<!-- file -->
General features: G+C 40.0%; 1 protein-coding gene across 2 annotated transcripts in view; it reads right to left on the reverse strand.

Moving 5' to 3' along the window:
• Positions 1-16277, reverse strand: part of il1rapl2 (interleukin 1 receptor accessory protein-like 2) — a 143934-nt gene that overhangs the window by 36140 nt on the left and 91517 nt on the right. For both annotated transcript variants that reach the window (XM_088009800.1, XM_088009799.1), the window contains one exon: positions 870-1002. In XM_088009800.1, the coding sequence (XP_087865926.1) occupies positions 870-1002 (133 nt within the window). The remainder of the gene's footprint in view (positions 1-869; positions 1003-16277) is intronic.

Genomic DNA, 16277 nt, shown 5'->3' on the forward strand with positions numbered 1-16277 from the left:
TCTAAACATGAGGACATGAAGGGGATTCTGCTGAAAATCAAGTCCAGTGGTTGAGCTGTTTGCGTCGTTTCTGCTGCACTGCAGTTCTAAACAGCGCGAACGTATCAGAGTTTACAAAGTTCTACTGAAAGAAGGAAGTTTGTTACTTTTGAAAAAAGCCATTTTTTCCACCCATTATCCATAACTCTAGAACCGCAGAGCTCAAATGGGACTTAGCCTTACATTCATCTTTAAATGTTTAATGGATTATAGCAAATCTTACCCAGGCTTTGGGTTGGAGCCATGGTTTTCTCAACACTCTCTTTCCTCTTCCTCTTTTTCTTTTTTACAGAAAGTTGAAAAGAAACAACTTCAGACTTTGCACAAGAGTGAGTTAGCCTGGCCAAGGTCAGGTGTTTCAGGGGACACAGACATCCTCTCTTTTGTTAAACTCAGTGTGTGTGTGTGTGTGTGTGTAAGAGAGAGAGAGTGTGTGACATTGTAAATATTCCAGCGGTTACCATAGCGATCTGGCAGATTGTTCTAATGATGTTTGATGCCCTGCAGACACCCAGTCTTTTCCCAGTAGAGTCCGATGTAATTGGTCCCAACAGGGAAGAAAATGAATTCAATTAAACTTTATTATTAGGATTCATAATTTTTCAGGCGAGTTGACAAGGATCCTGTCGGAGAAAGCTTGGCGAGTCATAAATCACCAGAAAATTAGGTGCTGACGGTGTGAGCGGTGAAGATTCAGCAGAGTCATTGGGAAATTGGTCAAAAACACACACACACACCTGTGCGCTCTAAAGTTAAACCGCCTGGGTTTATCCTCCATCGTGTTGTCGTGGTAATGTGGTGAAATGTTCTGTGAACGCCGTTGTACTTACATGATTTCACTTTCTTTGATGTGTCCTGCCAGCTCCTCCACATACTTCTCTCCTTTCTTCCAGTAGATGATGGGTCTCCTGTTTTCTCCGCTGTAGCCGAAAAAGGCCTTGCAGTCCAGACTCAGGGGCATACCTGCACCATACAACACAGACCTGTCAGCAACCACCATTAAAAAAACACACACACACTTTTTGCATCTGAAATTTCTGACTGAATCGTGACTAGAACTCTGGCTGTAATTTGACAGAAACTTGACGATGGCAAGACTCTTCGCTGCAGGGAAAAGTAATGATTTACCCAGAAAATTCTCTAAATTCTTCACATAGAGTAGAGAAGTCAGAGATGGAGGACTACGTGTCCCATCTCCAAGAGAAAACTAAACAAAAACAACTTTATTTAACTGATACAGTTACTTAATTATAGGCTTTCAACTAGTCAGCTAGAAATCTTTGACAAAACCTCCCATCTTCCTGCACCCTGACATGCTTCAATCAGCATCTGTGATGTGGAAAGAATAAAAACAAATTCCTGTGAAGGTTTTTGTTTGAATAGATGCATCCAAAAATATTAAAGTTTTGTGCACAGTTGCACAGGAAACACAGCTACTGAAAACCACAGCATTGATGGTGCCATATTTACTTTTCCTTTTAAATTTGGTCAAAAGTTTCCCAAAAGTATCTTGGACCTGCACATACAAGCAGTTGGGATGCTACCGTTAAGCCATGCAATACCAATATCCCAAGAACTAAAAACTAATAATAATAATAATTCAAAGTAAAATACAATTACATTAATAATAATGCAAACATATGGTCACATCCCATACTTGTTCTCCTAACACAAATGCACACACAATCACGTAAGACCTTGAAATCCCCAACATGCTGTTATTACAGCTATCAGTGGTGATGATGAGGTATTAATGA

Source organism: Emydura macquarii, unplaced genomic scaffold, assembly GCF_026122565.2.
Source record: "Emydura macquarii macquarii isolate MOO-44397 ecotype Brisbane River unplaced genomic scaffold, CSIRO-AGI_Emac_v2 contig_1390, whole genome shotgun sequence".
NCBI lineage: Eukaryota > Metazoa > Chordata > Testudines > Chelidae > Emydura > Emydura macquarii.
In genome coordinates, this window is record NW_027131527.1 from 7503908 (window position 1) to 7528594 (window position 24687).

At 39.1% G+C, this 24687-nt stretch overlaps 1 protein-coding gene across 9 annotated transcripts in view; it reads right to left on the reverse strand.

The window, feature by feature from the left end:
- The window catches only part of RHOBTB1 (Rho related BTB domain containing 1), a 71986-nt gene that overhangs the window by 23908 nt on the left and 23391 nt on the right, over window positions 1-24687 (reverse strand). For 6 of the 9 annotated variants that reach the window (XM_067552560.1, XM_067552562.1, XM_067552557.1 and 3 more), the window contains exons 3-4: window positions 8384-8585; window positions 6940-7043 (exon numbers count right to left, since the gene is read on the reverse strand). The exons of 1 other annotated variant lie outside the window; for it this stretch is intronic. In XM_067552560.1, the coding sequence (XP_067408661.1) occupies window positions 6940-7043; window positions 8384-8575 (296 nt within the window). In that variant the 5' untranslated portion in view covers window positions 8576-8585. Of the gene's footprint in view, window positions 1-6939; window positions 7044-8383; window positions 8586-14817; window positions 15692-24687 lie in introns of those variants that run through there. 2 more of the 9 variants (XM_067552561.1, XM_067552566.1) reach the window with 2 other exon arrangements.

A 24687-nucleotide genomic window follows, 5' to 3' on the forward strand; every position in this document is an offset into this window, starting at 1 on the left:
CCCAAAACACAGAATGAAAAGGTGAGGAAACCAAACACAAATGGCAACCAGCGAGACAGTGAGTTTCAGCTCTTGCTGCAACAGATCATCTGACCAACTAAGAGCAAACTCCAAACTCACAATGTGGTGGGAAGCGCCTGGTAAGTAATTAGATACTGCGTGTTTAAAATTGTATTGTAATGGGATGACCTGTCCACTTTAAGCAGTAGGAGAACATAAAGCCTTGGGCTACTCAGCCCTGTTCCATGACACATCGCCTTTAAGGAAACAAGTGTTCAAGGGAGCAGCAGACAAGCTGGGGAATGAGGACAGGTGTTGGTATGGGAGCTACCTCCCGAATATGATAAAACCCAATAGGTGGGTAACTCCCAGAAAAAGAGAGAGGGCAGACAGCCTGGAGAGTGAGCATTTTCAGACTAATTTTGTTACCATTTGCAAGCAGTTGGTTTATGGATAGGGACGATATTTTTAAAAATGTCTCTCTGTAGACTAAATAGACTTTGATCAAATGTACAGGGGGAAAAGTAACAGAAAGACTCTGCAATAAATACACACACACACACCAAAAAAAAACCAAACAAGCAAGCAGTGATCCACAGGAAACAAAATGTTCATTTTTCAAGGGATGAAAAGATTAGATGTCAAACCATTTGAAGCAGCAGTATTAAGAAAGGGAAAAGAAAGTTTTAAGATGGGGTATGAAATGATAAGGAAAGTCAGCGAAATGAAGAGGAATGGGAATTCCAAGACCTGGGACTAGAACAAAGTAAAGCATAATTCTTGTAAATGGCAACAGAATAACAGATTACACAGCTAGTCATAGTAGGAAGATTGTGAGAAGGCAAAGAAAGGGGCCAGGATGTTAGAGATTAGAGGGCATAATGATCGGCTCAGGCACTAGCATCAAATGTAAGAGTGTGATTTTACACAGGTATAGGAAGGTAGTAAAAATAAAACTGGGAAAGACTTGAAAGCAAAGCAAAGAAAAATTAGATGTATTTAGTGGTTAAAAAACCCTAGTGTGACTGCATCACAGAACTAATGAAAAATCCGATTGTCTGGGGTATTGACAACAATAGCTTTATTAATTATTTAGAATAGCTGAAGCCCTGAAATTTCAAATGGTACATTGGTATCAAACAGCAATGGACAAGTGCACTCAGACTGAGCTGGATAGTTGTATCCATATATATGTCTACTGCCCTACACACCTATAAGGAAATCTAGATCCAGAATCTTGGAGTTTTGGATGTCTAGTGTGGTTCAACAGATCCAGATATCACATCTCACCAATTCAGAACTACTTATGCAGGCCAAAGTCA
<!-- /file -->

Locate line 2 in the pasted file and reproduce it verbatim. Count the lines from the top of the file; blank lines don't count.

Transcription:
Moving 5' to 3' along the window: